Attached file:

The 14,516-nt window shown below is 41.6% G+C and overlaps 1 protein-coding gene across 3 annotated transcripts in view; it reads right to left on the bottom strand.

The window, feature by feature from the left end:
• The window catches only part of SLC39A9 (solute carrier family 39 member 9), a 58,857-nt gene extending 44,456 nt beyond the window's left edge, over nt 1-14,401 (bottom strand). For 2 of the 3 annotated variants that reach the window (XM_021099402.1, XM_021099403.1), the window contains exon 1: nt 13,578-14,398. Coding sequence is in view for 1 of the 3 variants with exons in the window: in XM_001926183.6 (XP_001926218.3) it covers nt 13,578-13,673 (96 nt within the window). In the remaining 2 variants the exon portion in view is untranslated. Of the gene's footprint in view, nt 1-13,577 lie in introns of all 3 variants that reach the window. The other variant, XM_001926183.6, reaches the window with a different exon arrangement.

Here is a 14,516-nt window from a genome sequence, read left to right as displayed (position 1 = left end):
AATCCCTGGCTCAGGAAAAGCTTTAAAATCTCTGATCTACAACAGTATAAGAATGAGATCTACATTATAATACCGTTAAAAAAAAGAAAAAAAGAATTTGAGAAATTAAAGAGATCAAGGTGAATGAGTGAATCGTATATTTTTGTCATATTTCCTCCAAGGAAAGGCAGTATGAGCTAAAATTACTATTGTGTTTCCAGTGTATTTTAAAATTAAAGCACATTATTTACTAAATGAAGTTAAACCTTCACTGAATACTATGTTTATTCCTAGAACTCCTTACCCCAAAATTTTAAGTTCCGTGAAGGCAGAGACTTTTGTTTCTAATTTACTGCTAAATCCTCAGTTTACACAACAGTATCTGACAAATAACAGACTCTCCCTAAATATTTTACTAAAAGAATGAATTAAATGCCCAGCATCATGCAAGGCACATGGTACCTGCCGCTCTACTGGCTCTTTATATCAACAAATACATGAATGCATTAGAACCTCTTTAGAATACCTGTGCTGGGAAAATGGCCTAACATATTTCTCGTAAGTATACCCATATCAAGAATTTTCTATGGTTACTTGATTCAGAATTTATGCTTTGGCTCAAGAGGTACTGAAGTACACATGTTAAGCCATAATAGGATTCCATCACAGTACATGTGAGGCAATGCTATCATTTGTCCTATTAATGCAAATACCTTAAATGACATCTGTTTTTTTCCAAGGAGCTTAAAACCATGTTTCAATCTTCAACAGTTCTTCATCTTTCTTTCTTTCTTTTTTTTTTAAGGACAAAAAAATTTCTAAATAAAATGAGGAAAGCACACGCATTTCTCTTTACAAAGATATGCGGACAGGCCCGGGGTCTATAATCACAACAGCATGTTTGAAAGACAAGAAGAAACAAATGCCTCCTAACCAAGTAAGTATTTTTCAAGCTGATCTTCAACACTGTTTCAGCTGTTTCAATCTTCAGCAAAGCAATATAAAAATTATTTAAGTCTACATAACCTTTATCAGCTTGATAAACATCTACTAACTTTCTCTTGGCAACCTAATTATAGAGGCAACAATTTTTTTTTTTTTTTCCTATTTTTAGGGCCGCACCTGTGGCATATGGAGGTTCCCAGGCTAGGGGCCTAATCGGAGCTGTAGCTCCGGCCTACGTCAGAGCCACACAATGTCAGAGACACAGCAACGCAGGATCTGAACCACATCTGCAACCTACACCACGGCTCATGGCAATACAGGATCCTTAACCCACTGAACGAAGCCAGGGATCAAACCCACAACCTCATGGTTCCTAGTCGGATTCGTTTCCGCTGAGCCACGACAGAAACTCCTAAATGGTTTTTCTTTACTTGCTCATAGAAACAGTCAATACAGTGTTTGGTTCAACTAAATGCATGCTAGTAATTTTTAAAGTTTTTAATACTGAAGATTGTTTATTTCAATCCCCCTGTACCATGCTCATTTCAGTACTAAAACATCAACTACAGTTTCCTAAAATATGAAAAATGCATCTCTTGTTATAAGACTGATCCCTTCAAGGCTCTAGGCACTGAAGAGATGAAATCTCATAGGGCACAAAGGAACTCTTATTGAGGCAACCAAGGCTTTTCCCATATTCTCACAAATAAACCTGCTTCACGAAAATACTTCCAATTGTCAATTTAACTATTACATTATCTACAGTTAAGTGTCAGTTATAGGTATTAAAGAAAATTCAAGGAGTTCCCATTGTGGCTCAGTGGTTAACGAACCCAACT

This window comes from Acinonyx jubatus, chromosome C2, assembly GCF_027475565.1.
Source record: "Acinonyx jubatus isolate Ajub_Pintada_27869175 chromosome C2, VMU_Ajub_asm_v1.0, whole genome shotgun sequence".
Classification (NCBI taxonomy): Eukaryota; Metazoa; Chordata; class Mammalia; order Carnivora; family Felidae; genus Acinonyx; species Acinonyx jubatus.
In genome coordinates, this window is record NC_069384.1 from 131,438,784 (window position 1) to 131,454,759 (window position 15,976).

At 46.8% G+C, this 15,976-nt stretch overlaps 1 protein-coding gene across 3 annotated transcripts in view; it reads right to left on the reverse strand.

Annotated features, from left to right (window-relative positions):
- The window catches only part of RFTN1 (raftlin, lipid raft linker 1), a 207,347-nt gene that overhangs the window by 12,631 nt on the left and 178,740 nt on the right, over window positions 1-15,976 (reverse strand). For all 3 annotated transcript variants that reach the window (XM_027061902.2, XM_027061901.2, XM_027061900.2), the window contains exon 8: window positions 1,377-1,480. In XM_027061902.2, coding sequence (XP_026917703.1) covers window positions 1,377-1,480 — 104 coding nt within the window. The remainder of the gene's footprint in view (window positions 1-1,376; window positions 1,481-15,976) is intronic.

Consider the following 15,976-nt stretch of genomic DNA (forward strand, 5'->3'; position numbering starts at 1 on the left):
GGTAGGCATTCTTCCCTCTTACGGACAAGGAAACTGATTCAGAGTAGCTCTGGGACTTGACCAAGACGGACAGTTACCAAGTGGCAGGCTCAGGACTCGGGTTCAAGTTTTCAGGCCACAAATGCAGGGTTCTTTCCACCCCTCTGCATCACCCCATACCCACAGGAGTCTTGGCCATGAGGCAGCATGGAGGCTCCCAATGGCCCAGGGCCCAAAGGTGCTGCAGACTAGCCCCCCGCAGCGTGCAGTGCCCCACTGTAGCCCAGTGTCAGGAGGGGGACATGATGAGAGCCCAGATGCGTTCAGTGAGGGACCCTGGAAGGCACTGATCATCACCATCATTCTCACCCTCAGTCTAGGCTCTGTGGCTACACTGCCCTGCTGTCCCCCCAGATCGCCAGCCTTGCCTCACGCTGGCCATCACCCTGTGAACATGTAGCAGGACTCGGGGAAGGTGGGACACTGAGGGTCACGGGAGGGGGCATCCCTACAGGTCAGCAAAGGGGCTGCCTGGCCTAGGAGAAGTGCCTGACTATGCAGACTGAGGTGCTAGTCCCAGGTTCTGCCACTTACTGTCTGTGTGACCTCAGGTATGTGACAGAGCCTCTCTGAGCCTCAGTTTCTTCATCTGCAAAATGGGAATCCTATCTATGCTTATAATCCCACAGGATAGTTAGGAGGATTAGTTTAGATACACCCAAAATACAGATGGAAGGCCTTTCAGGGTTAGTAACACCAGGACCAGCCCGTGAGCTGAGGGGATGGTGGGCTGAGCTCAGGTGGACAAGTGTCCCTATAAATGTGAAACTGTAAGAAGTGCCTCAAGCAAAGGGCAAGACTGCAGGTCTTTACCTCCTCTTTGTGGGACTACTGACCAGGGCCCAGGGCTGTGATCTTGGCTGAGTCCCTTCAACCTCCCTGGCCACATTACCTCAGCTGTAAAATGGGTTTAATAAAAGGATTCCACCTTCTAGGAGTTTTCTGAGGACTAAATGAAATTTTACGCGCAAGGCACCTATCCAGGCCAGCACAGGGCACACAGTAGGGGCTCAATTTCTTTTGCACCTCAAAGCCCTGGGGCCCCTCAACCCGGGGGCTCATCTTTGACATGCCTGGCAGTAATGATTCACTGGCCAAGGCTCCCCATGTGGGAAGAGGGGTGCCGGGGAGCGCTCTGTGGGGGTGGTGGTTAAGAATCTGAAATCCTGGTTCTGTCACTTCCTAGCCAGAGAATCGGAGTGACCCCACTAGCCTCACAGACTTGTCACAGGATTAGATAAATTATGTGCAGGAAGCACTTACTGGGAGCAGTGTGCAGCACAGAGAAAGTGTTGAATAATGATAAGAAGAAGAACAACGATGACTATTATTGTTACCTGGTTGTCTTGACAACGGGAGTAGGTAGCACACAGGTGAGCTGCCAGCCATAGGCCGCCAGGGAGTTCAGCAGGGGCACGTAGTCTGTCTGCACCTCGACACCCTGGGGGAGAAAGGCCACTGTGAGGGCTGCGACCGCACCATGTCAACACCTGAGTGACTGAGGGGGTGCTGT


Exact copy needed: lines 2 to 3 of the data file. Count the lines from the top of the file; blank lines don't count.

The window, feature by feature from the left end:
• The window catches only part of SLC39A9 (solute carrier family 39 member 9), a 58,857-nt gene extending 44,456 nt beyond the window's left edge, over nt 1-14,401 (bottom strand). For 2 of the 3 annotated variants that reach the window (XM_021099402.1, XM_021099403.1), the window contains exon 1: nt 13,578-14,398. Coding sequence is in view for 1 of the 3 variants with exons in the window: in XM_001926183.6 (XP_001926218.3) it covers nt 13,578-13,673 (96 nt within the window). In the remaining 2 variants the exon portion in view is untranslated. Of the gene's footprint in view, nt 1-13,577 lie in introns of all 3 variants that reach the window. The other variant, XM_001926183.6, reaches the window with a different exon arrangement.